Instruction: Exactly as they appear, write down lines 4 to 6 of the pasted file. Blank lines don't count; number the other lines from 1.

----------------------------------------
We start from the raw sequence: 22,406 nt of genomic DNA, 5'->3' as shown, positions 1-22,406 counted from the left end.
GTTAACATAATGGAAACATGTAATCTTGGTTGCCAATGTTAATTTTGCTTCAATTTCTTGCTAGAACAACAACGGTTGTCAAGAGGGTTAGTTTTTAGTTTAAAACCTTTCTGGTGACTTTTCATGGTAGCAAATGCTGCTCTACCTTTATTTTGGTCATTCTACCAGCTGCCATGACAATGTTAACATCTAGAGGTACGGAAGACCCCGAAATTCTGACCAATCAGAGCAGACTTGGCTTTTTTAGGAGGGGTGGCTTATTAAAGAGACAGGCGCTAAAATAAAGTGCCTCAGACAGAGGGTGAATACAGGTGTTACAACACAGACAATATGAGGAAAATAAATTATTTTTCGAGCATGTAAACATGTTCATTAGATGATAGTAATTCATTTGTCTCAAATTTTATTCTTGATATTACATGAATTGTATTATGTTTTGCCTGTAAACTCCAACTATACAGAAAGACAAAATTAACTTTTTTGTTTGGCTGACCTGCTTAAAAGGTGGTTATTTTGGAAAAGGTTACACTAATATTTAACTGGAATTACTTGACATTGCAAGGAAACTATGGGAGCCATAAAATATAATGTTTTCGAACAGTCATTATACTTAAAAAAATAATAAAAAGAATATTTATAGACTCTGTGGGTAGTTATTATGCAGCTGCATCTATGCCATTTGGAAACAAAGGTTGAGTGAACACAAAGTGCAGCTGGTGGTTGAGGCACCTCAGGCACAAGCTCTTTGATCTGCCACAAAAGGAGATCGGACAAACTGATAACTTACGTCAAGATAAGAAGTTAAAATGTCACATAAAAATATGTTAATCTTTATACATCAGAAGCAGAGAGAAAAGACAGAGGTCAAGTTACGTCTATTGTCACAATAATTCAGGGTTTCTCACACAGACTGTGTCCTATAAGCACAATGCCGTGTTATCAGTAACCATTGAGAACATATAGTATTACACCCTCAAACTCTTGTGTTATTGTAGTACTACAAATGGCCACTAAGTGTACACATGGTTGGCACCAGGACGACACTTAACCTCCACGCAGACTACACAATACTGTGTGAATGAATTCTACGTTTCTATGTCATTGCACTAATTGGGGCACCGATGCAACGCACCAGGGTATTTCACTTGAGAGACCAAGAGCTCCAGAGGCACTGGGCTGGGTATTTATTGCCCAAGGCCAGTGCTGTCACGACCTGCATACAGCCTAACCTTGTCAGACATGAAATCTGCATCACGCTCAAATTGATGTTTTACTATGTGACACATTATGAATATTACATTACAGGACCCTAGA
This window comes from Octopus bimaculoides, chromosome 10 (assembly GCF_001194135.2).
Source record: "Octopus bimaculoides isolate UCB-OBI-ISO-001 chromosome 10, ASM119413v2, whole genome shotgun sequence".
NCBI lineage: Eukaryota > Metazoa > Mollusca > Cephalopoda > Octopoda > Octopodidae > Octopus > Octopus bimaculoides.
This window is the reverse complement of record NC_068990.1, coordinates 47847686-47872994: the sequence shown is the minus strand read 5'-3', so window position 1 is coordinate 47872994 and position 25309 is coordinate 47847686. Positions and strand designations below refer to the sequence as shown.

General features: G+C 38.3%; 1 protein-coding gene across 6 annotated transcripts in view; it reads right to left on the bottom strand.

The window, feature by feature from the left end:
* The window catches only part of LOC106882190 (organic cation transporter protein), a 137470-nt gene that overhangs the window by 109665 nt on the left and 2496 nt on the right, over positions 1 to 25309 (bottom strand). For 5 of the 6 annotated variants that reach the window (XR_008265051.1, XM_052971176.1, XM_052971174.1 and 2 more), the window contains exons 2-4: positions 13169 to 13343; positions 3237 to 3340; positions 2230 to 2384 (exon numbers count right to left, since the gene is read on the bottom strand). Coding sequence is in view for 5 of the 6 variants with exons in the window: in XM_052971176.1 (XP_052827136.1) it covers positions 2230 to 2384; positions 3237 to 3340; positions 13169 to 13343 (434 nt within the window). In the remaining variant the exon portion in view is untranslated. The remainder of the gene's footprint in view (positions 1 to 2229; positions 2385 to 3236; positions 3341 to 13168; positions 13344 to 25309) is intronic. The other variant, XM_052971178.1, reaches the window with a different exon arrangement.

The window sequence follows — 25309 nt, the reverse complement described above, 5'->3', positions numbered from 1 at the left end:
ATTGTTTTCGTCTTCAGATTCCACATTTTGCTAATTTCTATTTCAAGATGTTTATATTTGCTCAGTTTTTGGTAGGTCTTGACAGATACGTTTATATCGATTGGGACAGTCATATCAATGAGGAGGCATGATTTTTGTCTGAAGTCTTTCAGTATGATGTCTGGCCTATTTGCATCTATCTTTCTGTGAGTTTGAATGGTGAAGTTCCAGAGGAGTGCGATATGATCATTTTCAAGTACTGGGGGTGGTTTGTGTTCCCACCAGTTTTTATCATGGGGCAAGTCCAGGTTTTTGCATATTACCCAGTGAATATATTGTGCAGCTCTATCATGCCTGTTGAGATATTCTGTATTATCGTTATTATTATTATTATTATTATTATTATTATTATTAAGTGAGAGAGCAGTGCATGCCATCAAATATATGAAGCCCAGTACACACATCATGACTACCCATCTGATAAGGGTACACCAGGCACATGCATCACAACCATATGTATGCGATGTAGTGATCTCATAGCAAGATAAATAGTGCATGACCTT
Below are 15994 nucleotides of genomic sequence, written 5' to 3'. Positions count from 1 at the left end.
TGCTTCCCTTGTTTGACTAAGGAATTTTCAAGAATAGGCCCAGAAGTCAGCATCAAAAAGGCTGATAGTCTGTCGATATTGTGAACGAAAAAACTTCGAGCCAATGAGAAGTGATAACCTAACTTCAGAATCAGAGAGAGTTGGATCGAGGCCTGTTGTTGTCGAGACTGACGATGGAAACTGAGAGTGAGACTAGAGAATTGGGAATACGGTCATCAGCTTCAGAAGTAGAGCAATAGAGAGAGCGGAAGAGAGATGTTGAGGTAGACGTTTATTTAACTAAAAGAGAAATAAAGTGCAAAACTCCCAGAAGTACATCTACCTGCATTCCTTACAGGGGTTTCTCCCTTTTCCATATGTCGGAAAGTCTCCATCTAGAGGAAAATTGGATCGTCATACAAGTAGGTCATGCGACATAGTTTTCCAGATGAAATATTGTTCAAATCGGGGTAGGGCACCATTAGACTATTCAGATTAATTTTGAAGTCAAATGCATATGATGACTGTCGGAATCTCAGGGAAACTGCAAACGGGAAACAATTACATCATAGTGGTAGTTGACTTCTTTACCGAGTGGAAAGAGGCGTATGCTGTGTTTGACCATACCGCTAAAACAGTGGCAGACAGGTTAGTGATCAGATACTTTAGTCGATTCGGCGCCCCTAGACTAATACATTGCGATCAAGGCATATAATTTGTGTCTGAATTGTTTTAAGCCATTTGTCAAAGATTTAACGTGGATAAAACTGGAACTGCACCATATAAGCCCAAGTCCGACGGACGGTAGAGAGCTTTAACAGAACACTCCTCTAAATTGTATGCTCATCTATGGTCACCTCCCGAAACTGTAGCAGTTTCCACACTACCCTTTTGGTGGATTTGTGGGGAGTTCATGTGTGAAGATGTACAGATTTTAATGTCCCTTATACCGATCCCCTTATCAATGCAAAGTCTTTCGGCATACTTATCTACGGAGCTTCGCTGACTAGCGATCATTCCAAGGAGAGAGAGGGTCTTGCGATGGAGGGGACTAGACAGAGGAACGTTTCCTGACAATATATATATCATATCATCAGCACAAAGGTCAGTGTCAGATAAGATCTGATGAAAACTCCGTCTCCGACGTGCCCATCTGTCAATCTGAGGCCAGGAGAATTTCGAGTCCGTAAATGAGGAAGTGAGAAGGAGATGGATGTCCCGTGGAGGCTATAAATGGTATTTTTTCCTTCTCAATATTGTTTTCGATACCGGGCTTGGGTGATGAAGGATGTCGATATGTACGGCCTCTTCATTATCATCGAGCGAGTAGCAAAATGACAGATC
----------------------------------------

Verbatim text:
Source record: "Octopus bimaculoides isolate UCB-OBI-ISO-001 chromosome 10, ASM119413v2, whole genome shotgun sequence".
NCBI lineage: Eukaryota > Metazoa > Mollusca > Cephalopoda > Octopoda > Octopodidae > Octopus > Octopus bimaculoides.
This window is the reverse complement of record NC_068990.1, coordinates 47847686-47872994: the sequence shown is the minus strand read 5'-3', so window position 1 is coordinate 47872994 and position 25309 is coordinate 47847686. Positions and strand designations below refer to the sequence as shown.